How Much Suffering is Too Much?

Enough. Have you ever said that to God?

Enough suffering, Lord. I’ve had more than my fair share of trouble. When is it going to stop?

Remember the trials and tribulations of Job? His near-perfect life was disrupted by trouble. Lots and lots of trouble. He lost his children, his wealth, and his health in a swift series of events that seemingly defied explanation.

Many of us know someone like Job. Someone who has experienced extraordinary suffering. I have a friend who lost his father, brother, and wife, all within five months. Another friend and her husband have been unemployed for several years and suffer from several debilitating illnesses. Still another friend has breast cancer and is undergoing chemotherapy in the hope that surgery will be a later option. (Right about now you may be wondering if it’s safe to be my friend!)

I recently learned of another person who received bad news. Joni Eareckson Tada has breast cancer…again.

What did you think when you read those words? Did the word enough spring to mind? After all, Joni has been a quadriplegic for more than fifty years. Instead of hiding in a corner or throwing herself a life-long pity party, she became an author, speaker, and founder of Joni and Friends, an international ministry that shares the hope of the gospel and offers practical help to those impacted by disability.

She is an advocate for those with disabilities and the author of forty-eight at least 48 books. She is also an artist, having learned to paint with a brush between her teeth. Joni does all this and more from her wheelchair.

And after battling Stage 3 breast cancer in 2010, she was diagnosed with breast cancer again two months ago.

Why breast cancer? Why now? Rather than ask these kinds of questions, Joni viewed her cancer through a different lens. She has often said that “our afflictions come from the hand of our all-wise and sovereign God.” This diagnosis is no different.

When she was first diagnosed eight years ago, Joni noted with her characteristic sense of humor, “Although cancer is something new, I am content to receive from God whatever He deems fit for me – even if it is from His left hand (better from His left hand, than no hand at all, right?!).”

Joni did not ask why because she was already sure of the answer. She went on to say, “Yes, it’s alarming, but rest assured that Ken and I are utterly convinced that God is going to use this to stretch our faith, brighten our hope, and strengthen our witness to others…”

She added, “For years I have hoped that my quadriplegia might encourage people struggling with cancer… now I have a chance to truly empathize and journey alongside, affirming that God’s grace is always sufficient for whatever the disease or disability.”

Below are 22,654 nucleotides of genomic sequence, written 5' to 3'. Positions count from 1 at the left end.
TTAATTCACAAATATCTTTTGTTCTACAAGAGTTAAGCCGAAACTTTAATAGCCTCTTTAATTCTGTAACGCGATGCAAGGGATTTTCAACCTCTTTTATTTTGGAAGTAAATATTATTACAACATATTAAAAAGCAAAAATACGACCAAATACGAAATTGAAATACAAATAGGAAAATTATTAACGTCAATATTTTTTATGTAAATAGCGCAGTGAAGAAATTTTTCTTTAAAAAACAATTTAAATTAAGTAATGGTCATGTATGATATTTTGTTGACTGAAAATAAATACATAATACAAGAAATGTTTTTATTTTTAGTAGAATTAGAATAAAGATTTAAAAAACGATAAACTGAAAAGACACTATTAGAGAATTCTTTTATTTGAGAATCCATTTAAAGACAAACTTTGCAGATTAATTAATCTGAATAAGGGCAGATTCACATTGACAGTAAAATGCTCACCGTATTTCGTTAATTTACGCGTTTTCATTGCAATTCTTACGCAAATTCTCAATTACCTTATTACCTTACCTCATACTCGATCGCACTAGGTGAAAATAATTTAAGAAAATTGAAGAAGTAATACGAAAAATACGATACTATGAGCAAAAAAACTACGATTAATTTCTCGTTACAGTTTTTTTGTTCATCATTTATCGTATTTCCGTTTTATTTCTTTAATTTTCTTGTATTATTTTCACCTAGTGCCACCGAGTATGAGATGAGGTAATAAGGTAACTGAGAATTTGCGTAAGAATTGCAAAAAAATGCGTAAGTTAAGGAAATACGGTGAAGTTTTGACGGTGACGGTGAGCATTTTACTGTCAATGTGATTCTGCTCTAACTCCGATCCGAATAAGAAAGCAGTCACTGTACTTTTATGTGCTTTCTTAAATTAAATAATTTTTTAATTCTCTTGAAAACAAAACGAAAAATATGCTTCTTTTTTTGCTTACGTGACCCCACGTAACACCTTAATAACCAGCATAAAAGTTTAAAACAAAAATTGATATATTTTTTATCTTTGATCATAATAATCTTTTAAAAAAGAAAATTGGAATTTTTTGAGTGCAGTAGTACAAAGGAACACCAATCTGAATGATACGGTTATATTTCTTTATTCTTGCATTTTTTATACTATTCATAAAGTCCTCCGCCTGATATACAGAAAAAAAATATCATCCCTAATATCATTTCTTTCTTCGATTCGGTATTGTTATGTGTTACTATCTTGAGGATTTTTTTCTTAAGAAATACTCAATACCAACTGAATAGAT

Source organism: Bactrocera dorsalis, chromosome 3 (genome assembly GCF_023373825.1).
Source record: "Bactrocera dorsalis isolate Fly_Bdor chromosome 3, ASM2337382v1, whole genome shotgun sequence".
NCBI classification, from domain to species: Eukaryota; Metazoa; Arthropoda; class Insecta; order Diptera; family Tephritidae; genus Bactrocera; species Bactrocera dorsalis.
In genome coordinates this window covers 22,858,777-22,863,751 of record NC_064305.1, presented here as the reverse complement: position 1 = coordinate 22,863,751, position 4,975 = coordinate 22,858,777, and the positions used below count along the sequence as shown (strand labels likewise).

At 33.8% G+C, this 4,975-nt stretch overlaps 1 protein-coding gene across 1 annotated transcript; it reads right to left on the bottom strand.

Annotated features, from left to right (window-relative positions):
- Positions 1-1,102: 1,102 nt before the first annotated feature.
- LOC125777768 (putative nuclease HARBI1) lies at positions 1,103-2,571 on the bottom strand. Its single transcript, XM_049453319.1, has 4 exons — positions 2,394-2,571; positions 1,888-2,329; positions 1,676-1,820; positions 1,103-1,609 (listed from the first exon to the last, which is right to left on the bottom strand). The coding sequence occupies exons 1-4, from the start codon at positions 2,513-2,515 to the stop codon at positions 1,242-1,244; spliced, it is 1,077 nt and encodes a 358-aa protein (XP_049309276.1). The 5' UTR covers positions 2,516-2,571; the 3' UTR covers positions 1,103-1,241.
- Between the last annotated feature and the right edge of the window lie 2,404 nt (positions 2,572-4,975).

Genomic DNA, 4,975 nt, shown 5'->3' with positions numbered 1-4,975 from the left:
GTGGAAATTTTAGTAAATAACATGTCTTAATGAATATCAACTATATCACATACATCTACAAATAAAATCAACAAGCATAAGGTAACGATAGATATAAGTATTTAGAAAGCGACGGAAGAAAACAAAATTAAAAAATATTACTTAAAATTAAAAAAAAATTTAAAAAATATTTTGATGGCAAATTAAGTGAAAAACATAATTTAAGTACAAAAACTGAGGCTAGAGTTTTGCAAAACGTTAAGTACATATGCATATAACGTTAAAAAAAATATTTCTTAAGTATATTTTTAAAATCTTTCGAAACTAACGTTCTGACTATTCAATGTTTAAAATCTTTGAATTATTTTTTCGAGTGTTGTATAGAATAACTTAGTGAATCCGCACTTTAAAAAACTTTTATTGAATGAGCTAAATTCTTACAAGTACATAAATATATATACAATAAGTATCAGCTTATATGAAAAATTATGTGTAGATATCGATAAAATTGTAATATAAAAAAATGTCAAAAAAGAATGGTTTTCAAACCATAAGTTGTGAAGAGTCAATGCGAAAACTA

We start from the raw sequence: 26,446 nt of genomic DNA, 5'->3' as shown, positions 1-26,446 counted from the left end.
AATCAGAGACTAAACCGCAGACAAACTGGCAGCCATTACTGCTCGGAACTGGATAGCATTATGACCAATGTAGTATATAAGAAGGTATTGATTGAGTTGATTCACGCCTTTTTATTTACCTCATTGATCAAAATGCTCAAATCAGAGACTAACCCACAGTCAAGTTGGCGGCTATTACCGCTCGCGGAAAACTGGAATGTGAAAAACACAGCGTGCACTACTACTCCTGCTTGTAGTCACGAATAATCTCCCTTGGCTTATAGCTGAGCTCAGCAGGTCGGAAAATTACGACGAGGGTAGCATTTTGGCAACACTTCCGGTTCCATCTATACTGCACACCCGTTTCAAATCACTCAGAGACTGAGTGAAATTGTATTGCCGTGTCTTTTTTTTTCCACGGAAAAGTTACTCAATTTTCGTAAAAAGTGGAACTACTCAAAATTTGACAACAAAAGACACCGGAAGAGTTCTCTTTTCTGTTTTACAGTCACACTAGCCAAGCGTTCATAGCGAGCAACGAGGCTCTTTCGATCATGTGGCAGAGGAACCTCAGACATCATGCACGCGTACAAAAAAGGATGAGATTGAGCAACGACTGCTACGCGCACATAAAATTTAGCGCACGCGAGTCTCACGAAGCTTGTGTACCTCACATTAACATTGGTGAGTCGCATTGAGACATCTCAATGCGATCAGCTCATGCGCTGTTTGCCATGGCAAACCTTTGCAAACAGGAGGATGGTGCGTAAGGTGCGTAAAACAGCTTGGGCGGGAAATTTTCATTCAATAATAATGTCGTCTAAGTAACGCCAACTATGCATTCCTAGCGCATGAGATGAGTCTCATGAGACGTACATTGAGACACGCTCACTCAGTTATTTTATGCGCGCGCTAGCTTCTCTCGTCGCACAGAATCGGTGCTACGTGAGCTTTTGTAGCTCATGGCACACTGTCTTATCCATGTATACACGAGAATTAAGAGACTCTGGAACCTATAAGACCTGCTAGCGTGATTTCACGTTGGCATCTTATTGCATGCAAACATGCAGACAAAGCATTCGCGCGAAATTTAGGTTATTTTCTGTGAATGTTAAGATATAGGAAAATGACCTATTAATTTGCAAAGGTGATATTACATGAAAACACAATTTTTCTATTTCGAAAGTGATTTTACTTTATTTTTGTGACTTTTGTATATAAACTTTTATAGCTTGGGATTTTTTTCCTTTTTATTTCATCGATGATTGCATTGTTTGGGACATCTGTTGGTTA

After receiving this repeat diagnosis, Joni said, “What good is it if we only trust the Lord when we understand His ways? That only guarantees a life filled with doubts.”

It’s easy for us to quote Scripture when life is pleasant. But when we’re confronted with a dreaded diagnosis, the death of a loved one, or a financial loss, can we say with Joni, “Find rest, O my soul, in God alone; my hope comes from him. He alone is my rock and my salvation; he is my fortress, I will not be shaken” (Psalm 62:5-6)?

When confronted with suffering, often our first inclination is to ask, Why? Perhaps a better question to ask is, Why not? We live in a sin-sick world. God never promised us a life free from trouble. However, we can choose how we will respond to the uncertainties and difficulties of life.

I love how Joni puts it: “Faith isn’t the ability to believe long and far into the misty future. It’s simply taking God at His Word and taking the next step.”

What next step is God calling you to take today in faith?


10 responses to “How Much Suffering is Too Much?”

  1. Joanna says:

    My ladies group and I have been studying “Becoming a Woman Whose God is Enough” by Cynthia Heald. What a wonderful example of someone who knows that her God is indeed enough no matter what the circumstance because she has walked closely with him all of these years. I want to have a faith like that. Thanks for sharing.

  2. Ava Pennington says:

    Yes, she is indeed a wonderful example of an intimate faith-walk for me, too!

  3. The news is heartbreaking but her attitude and understanding of our God is encouraging. Truly, she is a woman of faith.

  4. Ava Pennington says:

    Yes, she is, Beth!

  5. Jessica Brodie says:

    SO true what you said: “God never promised us a life free from trouble. However, we can choose how we will respond to the uncertainties and difficulties of life.” I agree completely. Bless you.

  6. Ava Pennington says:

    Thank you, Jessica.

  7. Debra Allard says:

    Such a good post Ava. I think if Christians never had difficulties the world would never know the difference between handling problems with Jesus in our lives and handling them without Him. He truly is our rock, our strength, and our fortress. Nothing is impossible for Him.

  8. Ava Pennington says:

    So true, Deb…as you are personally experiencing!

  9. Shannan Aprile says:

    Hi Ava…thank you for this. Isn’t it comforting to know, no matter WHAT! We have the assurance that God is right there. Who are we to assume the hard time is directed at us, perhaps God trusts us to handle it in order that thru us…someone else is drawn more near to Him. It changes the focus and makes it a privilege to suffer for His glory. Just thinking. oxox

  10. Ava Pennington says:

    Good thinking, Shannan!

Leave a Reply

Your email address will not be published. Required fields are marked *

This site uses Akismet to reduce spam. Learn how your comment data is processed.